Loan sharking remains a problem in some communities. Private lenders may target people with poor or insufficient credit to obtain the loans they want, and in some communities, there is no tradition of banks or similar regulated lenders. A recent case in Oregon shows that the courts are willing to protect borrowers from abusive lenders.
The lender was an elder in the Burmese community. Two younger Burmese living in Oregon signed a series of promissory notes, secured by their home, between 2001 and 2008, borrowing over $200,000 at rates as high as over 60 percent. By 2008, the borrowers had paid over $275,000, but the lender claimed they still owed over $180,000, never gave receipts, and refused multiple requests for accountings. Attempts to negotiate over the years were unsuccessful, with the lender claiming a fictitious business partner’s refusal to negotiate as the reason for her refusal to reduce rates or to subordinate her interest to a proposed refinancing. In 2005, the lender called the loans, asserting the business partner was making the decision, required them to sell the house, loaned an additional $40,000 for prelisting improvements that she claimed were necessary, and then, when an asking price she set was met, demanded a backdated note and trust deed for $70,000 more. Despite receiving over $74,000 from the sale, the lender also demanded, before closing, another $56,000 for asserted deficiencies and $10,000 for her daughter’s services related to the sale. She continued to demand additional loans after the sale. In 2007, the lender claimed the balance was $80,000 but gave a past due notice stating a balance of over $180,000 a year later.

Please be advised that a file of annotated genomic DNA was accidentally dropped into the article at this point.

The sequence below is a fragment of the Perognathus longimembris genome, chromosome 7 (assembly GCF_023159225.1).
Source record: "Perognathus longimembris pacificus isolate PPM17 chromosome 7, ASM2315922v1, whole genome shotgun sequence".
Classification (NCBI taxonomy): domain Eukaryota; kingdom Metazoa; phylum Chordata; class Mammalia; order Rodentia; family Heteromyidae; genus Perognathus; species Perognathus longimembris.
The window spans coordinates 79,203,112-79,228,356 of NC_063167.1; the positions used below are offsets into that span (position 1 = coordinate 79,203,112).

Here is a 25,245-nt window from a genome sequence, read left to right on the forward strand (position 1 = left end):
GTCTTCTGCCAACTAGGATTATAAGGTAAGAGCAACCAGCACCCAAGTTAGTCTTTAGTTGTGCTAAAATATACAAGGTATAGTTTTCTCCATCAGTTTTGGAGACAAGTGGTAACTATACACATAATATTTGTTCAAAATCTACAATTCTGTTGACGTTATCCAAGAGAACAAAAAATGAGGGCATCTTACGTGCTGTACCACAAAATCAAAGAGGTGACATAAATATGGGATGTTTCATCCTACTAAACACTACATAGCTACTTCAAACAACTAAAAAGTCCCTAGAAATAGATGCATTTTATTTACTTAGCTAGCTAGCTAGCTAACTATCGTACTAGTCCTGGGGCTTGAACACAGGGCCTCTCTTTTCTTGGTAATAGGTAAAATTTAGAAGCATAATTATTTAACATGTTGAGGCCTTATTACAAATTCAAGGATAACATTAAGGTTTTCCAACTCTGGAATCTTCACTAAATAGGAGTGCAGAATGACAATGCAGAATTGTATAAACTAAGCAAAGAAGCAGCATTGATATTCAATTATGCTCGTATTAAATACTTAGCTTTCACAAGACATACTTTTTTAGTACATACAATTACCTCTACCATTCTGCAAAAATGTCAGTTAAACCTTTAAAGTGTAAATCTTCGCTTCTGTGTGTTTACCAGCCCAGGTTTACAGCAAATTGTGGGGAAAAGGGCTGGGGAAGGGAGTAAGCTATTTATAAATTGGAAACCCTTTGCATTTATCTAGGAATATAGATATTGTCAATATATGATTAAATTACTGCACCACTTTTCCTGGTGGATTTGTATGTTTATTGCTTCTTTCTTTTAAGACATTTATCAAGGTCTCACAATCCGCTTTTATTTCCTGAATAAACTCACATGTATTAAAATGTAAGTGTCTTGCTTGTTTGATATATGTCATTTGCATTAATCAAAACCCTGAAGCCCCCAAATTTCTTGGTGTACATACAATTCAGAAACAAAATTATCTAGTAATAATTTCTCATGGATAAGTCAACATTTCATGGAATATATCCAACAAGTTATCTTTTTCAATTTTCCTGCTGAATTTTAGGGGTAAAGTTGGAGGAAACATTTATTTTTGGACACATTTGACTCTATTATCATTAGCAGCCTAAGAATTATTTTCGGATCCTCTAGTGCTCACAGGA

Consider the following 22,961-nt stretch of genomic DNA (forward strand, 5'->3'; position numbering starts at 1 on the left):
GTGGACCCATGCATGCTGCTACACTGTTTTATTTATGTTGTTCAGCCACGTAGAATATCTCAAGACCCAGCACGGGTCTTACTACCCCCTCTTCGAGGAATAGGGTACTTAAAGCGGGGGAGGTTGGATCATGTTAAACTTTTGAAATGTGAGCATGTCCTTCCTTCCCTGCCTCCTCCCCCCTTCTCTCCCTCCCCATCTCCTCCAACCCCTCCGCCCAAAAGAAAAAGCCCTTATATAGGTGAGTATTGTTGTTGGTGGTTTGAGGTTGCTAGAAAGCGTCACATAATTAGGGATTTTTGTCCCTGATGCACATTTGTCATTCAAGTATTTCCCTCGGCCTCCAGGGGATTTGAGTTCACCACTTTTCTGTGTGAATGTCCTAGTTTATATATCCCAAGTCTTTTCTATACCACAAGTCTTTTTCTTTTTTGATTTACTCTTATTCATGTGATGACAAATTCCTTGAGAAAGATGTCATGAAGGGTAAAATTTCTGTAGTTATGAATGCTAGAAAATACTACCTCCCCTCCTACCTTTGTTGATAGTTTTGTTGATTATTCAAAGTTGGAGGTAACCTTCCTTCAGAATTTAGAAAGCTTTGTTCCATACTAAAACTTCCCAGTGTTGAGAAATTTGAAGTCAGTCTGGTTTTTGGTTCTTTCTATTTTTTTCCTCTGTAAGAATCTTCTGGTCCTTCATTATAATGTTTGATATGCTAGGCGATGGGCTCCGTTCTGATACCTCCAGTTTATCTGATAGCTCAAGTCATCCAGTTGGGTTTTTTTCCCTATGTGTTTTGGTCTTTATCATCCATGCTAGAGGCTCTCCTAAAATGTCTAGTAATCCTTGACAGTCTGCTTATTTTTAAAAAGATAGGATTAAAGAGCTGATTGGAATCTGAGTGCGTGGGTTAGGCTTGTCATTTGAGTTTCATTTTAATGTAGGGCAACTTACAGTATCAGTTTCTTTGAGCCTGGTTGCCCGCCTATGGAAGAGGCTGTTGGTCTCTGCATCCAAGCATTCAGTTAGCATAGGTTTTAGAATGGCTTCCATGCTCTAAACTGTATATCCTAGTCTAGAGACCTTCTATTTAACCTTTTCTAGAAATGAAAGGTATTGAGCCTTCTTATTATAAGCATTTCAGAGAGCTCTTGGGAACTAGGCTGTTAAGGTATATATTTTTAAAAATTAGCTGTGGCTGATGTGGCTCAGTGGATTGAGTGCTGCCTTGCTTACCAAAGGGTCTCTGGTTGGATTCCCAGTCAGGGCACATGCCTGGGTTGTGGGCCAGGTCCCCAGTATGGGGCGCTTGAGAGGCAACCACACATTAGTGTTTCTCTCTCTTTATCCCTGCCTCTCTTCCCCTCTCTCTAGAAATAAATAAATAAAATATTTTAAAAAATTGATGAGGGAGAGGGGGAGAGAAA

The borrowers sued in 2009, asserting a series of claims including fraud, racketeering, violation of a fiduciary duty, and two different equitable claims based on the concept that it would be unfair for the lender to be allowed to keep the money. They asked for almost $210,000 in damages, the right to rescind the loans, and a declaration that they owed the lender no more money.
The lender’s defenses were primarily legal. First, she argued that the statute of limitations had run on several of the claims, including the racketeering claim. The trial court ruled in her favor with regard to racketeering, fraud, and fiduciary breaches, but the borrowers appealed this ruling as to the racketeering claim and the Court of Appeals reversed. As to the equitable claims, the trial court ruled for the borrowers and, when the lender appealed, the Court of Appeals affirmed the trial court’s ruling.
The Court of Appeals raised two significant points in reference to the statute of limitations. The simpler part of its ruling is that Oregon’s racketeering law, unlike the federal law, includes a specific statement that its five-year period should not begin to run until after the last act of racketeering, which in this case was the final past due notice only a year before the suit was filed. This opens the possibility that the trial court could award trebled damages, increasing the judgment (without considering costs and fees) to as much as $500,000 plus interest.